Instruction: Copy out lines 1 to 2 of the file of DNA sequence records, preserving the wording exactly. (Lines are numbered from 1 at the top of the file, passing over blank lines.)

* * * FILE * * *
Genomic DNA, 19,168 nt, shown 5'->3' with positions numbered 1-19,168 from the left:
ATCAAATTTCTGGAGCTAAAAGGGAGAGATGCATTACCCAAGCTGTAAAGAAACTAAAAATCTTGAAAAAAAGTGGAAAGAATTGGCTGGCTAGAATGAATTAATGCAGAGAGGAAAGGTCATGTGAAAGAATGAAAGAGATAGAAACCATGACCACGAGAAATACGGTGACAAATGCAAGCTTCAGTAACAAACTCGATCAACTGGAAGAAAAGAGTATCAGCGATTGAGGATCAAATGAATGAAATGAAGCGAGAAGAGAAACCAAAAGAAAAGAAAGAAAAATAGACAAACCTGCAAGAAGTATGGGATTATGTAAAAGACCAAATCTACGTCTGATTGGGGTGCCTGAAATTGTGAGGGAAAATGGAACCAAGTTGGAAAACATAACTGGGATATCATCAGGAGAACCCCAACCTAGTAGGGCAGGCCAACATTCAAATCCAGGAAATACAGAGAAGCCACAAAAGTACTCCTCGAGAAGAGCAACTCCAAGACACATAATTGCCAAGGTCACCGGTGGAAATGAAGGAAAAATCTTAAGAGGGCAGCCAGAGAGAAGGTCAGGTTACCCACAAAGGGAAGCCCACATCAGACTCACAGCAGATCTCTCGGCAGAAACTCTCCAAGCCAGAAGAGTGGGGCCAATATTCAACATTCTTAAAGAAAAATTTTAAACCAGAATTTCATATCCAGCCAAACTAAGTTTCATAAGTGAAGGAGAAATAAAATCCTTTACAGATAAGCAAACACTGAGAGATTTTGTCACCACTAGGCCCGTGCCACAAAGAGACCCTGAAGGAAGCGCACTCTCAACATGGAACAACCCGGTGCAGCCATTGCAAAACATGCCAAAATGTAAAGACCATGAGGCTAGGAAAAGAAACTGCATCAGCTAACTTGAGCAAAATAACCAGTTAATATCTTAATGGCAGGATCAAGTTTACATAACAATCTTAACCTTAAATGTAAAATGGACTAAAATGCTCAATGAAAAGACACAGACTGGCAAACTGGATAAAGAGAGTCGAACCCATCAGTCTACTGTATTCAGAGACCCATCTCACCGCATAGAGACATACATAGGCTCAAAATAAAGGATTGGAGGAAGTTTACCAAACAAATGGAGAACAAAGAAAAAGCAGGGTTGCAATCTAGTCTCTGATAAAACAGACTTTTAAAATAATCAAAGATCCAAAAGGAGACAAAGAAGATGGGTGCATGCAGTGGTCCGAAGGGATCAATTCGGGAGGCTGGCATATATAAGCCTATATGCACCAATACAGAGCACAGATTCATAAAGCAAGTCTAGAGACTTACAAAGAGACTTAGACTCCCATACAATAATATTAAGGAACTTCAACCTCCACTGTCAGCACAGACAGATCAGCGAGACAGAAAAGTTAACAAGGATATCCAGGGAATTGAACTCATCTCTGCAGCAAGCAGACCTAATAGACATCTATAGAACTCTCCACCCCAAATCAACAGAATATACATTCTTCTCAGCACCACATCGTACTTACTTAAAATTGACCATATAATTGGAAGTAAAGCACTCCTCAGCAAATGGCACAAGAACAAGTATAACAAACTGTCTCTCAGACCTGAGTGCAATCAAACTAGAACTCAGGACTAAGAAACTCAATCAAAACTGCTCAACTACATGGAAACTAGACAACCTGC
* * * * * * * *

Genomic DNA, 19,168 nt, shown 5'->3' with positions numbered 1-19,168 from the left:
ATCAAATTTCTGGAGCTAAAAGGGAGAGATGCATTACCCAAGCTGTAAAGAAACTAAAAATCTTGAAAAAAAGTGGAAAGAATTGGCTGGCTAGAATGAATTAATGCAGAGAGGAAAGGTCATGTGAAAGAATGAAAGAGATAGAAACCATGACCACGAGAAATACGGTGACAAATGCAAGCTTCAGTAACAAACTCGATCAACTGGAAGAAAAGAGTATCAGCGATTGAGGATCAAATGAATGAAATGAAGCGAGAAGAGAAACCAAAAGAAAAGAAAGAAAAATAGACAAACCTGCAAGAAGTATGGGATTATGTAAAAGACCAAATCTACGTCTGATTGGGGTGCCTGAAATTGTGAGGGAAAATGGAACCAAGTTGGAAAACATAACTGGGATATCATCAGGAGAACCCCAACCTAGTAGGGCAGGCCAACATTCAAATCCAGGAAATACAGAGAAGCCACAAAAGTACTCCTCGAGAAGAGCAACTCCAAGACACATAATTGCCAAGGTCACCGGTGGAAATGAAGGAAAAATCTTAAGAGGGCAGCCAGAGAGAAGGTCAGGTTACCCACAAAGGGAAGCCCACATCAGACTCACAGCAGATCTCTCGGCAGAAACTCTCCAAGCCAGAAGAGTGGGGCCAATATTCAACATTCTTAAAGAAAAATTTTAAACCAGAATTTCATATCCAGCCAAACTAAGTTTCATAAGTGAAGGAGAAATAAAATCCTTTACAGATAAGCAAACACTGAGAGATTTTGTCACCACTAGGCCCGTGCCACAAAGAGACCCTGAAGGAAGCGCACTCTCAACATGGAACAACCCGGTGCAGCCATTGCAAAACATGCCAAAATGTAAAGACCATGAGGCTAGGAAAAGAAACTGCATCAGCTAACTTGAGCAAAATAACCAGTTAATATCTTAATGGCAGGATCAAGTTTACATAACAATCTTAACCTTAAATGTAAAATGGACTAAAATGCTCAATGAAAAGACACAGACTGGCAAACTGGATAAAGAGAGTCGAACCCATCAGTCTACTGTATTCAGAGACCCATCTCACCGCATAGAGACATACATAGGCTCAAAATAAAGGATTGGAGGAAGTTTACCAAACAAATGGAGAACAAAGAAAAAGCAGGGTTGCAATCTAGTCTCTGATAAAACAGACTTTTAAAATAATCAAAGATCCAAAAGGAGACAAAGAAGATGGGTGCATGCAGTGGTCCGAAGGGATCAATTCGGGAGGCTGGCATATATAAGCCTATATGCACCAATACAGAGCACAGATTCATAAAGCAAGTCTAGAGACTTACAAAGAGACTTAGACTCCCATACAATAATATTAAGGAACTTCAACCTCCACTGTCAGCACAGACAGATCAGCGAGACAGAAAAGTTAACAAGGATATCCAGGGAATTGAACTCATCTCTGCAGCAAGCAGACCTAATAGACATCTATAGAACTCTCCACCCCAAATCAACAGAATATACATTCTTCTCAGCACCACATCGTACTTACTTAAAATTGACCATATAATTGGAAGTAAAGCACTCCTCAGCAAATGGCACAAGAACAAGTATAACAAACTGTCTCTCAGACCTGAGTGCAATCAAACTAGAACTCAGGACTAAGAAACTCAATCAAAACTGCTCAACTACATGGAAACTAGACAACCTGC